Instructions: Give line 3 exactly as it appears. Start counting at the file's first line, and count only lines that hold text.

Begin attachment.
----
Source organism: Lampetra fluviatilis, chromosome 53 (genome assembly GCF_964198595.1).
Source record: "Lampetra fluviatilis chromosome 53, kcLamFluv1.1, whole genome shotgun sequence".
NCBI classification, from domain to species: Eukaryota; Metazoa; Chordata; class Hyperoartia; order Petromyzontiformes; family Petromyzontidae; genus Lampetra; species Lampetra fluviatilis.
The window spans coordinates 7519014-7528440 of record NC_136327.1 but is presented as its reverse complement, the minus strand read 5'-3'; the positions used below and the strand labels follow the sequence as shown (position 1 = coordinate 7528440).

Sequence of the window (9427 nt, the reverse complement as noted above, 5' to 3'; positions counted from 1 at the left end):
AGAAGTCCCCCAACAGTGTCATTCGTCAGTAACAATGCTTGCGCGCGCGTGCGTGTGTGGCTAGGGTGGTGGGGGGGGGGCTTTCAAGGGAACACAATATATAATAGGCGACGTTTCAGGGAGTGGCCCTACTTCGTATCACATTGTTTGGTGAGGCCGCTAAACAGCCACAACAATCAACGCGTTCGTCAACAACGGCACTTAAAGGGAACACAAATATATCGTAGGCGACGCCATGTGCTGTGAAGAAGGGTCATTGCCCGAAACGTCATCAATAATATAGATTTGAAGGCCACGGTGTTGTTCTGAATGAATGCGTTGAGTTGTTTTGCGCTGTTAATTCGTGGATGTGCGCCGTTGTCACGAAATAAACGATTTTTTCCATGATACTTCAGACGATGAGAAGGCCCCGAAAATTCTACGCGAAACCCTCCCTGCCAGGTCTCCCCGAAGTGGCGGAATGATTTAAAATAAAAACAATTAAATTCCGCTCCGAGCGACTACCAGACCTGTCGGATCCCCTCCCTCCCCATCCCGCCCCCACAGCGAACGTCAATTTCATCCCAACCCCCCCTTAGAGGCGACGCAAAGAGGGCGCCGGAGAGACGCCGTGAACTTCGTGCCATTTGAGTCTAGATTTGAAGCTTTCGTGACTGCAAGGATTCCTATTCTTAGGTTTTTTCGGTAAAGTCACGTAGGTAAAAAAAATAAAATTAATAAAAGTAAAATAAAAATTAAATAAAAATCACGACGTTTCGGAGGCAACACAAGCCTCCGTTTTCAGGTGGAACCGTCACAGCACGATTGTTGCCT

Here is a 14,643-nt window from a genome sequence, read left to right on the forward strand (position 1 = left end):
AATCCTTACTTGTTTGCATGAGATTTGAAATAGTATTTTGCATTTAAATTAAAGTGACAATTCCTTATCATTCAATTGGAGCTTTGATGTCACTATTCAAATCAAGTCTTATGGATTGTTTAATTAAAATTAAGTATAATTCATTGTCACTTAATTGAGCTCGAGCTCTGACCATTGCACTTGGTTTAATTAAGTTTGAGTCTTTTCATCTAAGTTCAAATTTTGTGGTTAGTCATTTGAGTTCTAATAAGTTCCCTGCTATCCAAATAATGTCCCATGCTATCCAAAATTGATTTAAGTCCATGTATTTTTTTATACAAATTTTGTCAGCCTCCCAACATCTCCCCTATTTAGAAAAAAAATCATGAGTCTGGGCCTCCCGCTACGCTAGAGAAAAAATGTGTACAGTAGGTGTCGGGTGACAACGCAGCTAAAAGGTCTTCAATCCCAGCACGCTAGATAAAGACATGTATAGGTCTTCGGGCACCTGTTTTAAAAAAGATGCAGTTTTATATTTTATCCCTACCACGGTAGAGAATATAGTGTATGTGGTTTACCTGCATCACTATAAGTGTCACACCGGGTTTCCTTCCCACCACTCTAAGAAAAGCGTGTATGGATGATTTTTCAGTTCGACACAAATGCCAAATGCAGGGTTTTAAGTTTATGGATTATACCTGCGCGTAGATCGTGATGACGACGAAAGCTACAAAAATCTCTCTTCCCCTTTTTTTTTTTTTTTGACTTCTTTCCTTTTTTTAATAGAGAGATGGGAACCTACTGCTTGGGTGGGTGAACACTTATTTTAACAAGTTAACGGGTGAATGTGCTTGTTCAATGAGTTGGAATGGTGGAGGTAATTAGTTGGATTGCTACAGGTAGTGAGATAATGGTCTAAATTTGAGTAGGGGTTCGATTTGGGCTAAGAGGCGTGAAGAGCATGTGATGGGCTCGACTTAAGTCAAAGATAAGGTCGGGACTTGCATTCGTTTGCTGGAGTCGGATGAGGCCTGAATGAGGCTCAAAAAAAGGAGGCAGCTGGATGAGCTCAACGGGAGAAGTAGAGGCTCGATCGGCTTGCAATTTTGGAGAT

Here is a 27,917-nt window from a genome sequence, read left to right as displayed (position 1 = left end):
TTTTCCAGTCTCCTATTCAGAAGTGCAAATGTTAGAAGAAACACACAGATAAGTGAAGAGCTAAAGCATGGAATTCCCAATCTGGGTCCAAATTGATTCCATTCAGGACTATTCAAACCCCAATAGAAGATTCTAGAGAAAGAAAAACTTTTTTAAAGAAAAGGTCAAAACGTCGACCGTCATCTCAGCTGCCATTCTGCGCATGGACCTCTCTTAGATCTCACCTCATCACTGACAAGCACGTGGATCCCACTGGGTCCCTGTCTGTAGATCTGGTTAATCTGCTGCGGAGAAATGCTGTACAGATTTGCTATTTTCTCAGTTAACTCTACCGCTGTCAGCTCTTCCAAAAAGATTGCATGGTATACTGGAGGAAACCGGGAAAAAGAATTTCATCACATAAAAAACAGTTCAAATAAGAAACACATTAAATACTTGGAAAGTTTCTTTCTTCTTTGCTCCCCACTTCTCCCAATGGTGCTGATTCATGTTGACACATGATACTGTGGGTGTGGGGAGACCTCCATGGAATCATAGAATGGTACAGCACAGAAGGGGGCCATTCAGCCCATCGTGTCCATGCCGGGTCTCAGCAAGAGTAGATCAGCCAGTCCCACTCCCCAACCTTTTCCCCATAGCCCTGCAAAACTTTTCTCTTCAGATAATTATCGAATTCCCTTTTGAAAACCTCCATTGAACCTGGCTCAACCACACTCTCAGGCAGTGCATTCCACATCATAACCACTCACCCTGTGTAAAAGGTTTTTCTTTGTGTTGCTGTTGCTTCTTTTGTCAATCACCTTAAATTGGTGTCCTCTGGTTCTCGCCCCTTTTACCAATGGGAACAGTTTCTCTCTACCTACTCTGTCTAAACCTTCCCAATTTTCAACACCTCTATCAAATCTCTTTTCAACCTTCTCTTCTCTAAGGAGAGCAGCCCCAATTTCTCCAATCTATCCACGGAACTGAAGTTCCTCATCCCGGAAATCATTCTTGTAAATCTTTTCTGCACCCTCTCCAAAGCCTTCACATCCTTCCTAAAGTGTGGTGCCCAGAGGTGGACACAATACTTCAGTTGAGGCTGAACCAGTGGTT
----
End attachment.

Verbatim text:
NCBI classification, from domain to species: Eukaryota; Metazoa; Chordata; class Hyperoartia; order Petromyzontiformes; family Petromyzontidae; genus Lampetra; species Lampetra fluviatilis.